In this visionary memoir, based on a groundbreaking New York Times Magazine story, award-winning journalist Katy Butler ponders her parents’ desires for “Good Deaths” and the forces within medicine that stood in the way.
Katy Butler was living thousands of miles from her vigorous and self-reliant parents when the call came: a crippling stroke had left her proud seventy-nine-year-old father unable to fasten a belt or complete a sentence. Tragedy at first drew the family closer: her mother devoted herself to caregiving, and Butler joined the twenty-four million Americans helping shepherd parents through their final declines.
Then doctors outfitted her father with a pacemaker, keeping his heart going but doing nothing to prevent his six-year slide into dementia, near-blindness, and misery. When he told his exhausted wife, “I’m living too long,” mother and daughter were forced to confront a series of wrenching moral questions. When does death stop being a curse and become a blessing? Where is the line between saving a life and prolonging a dying? When do you say to a doctor, “Let my loved one go?”
When doctors refused to disable the pacemaker, condemning her father to a prolonged and agonizing death, Butler set out to understand why. Her quest had barely begun when her mother took another path. Faced with her own grave illness, she rebelled against her doctors, refused open-heart surgery, and met death head-on.
With a reporter’s skill and a daughter’s love, Butler explores what happens when our terror of death collides with the technological imperatives of medicine. Her provocative thesis is that modern medicine, in its pursuit of maximum longevity, often creates more suffering than it prevents.
This revolutionary blend of memoir and investigative reporting lays bare the tangled web of technology, medicine, and commerce that dying has become. And it chronicles the rise of Slow Medicine, a new movement trying to reclaim the “Good Deaths” our ancestors prized.
Knocking on Heaven’s Door is a map through the labyrinth of a broken medical system. It will inspire the difficult conversations we need to have with loved ones as it illuminates the path to a better way of death.
In this eloquent exegesis on taking control of the end of one's life, Butler defines a "good death" as one that is free from unnecessary medical intervention and faced with acceptance and dignity. The book is an expansion of her groundbreaking New York Times Magazine article, published in June 2010. A journalist living in Northern California, Butler helped her aging parents, who lived in Middletown, Conn., through several serious health issues (both parents have since died). She writes affectingly of her parents' wishes to make moral decisions about their deaths in spite of the medical establishment's single-minded efforts to prolong their lives, regardless of the quality of those lives. Butler's father had a pacemaker installed in 2003 after an earlier stroke, allowing his heart to continue functioning indefinitely even as his overall health deteriorated. The brunt of his care fell on Butler's prickly, authoritarian mother to the anguish of Butler, who eventually became her father's caregiver, despite living 3,000 miles away and having two able-bodied younger brothers. Butler usefully weighs the benefits of life-prolonging medical care, and argues persuasively for helping elders face death with foresight and bravery.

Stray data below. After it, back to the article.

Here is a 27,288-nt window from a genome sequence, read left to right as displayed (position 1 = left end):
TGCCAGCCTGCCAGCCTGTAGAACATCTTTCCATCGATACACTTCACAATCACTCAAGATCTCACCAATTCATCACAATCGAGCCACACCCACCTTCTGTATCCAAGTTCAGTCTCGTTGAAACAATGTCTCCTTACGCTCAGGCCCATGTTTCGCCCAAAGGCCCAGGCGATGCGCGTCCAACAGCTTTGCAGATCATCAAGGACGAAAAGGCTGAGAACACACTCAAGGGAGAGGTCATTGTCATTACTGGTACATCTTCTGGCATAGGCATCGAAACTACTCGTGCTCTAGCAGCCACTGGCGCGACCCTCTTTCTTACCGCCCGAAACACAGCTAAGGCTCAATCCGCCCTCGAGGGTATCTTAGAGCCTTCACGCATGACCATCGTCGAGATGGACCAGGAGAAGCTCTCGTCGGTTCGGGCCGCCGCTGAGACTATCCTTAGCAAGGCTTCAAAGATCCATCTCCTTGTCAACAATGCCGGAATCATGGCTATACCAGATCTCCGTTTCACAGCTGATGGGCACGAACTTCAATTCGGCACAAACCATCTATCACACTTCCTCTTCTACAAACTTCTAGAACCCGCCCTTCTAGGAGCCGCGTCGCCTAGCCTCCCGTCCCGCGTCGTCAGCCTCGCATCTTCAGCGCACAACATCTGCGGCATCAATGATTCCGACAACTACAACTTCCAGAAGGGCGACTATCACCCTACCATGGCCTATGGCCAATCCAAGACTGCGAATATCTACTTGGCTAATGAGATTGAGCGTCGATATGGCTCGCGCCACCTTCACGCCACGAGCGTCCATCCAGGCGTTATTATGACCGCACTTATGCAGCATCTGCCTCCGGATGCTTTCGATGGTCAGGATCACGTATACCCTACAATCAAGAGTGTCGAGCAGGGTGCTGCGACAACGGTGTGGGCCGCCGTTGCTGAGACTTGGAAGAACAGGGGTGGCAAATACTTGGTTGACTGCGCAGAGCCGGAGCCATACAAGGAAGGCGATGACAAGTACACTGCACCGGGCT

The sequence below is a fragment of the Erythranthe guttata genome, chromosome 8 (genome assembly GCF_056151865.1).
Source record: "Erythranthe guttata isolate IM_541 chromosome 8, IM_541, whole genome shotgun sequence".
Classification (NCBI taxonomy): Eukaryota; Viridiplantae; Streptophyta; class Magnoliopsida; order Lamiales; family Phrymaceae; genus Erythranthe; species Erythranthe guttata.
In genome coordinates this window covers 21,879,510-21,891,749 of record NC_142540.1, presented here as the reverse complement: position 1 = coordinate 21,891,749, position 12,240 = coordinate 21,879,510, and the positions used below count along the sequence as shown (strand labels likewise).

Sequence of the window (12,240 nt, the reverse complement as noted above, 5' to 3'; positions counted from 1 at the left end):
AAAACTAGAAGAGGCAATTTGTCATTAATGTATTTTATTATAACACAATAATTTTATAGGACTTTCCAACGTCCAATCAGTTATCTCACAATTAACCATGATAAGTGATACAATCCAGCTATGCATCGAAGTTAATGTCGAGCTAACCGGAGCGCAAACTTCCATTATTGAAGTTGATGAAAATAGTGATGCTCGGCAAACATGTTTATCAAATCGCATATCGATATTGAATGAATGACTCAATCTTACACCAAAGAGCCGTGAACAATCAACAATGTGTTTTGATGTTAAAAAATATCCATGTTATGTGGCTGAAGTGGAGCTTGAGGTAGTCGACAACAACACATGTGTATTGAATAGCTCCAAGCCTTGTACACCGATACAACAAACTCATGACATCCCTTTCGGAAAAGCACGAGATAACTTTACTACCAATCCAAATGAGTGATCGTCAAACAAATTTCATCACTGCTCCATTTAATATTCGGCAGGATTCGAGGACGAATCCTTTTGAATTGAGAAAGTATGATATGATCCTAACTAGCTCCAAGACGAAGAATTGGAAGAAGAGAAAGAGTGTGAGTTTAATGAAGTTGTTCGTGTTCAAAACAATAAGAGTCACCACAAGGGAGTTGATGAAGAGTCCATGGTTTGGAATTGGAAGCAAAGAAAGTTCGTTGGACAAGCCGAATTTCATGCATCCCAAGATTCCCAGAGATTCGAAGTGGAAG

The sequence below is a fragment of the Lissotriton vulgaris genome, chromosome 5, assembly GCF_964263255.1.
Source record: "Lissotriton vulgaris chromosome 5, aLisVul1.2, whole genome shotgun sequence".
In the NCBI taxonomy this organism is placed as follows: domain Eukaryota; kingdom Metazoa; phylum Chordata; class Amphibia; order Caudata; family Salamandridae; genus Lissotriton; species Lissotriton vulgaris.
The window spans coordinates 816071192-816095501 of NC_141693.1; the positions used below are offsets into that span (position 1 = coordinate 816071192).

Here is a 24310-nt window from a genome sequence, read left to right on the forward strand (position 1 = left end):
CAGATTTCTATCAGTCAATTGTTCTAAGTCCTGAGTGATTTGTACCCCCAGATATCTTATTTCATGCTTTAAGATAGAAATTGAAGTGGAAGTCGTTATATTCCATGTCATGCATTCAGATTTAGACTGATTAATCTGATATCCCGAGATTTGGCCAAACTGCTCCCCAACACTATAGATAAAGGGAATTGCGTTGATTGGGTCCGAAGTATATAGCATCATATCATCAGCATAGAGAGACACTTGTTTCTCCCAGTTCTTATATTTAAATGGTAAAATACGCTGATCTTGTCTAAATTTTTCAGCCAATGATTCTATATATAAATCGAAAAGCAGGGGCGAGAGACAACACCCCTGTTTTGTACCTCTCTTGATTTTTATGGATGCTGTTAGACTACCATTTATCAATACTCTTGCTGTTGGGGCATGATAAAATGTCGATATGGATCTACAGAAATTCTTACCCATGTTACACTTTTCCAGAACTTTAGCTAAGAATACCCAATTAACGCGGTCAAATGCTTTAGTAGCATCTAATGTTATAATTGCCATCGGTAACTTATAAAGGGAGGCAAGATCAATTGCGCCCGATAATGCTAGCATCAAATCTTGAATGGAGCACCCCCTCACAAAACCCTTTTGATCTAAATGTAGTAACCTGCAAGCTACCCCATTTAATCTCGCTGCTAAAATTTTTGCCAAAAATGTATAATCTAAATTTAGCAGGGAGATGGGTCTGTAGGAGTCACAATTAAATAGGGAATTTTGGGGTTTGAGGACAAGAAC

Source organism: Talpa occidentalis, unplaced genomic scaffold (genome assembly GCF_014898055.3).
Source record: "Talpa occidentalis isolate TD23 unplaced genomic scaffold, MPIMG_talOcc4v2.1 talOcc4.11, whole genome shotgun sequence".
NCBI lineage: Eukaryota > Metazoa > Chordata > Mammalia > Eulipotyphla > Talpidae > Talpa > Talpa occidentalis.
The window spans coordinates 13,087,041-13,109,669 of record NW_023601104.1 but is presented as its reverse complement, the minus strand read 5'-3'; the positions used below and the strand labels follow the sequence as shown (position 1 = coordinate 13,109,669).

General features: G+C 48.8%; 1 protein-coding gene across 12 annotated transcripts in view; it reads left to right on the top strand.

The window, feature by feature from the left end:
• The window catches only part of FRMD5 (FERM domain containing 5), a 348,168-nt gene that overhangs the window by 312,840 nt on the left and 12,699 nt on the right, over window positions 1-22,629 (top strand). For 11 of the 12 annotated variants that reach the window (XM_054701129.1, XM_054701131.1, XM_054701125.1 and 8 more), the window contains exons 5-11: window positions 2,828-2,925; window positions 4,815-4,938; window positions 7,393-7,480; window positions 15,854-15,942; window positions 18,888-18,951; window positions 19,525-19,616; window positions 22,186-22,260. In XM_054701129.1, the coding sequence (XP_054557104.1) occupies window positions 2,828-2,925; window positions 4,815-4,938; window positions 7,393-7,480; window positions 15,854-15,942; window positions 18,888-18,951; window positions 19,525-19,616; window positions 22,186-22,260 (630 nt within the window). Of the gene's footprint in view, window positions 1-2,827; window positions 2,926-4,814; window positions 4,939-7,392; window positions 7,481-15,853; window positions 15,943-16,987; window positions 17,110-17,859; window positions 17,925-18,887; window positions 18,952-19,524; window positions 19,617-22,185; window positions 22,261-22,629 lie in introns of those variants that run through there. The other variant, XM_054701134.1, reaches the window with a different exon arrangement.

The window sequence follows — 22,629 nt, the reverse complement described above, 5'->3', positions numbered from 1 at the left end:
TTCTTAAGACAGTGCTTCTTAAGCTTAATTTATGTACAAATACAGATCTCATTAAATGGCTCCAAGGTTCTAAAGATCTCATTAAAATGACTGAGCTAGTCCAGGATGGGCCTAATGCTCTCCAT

Customer ReviewsSee All
Timely and Healing
Having lost my father a month ago, and watching my mother go through months of agonizing medical decisions, frequently all by herself, this book couldn't have been more timely for me... or more healing. I wish I had placed a bookmark every time I read something and thought 'oh my God, that's just what happened to us!' In the end, comfort care, hospice and dying in his beloved home surrounded by his devoted wife and children, was a blessing and a gift. It took us too long to get there, and some doubted the decision almost to the end. This eye opening book has helped to settle my soul and confirm that, even though a little late, we made the right choice. The kindest, most loving choice for both Mom and Dad. Thank you so much!
Whole Parts Missing!
This is a very interesting and well-written book. The author is adept at both writing with emotion as well as writing without to help the reader understand where she personally is coming from and where we are as a society regarding the dying.
However, I encountered several parts simply missing in this down-loaded book. Unacceptable and frustrating. Buyer beware.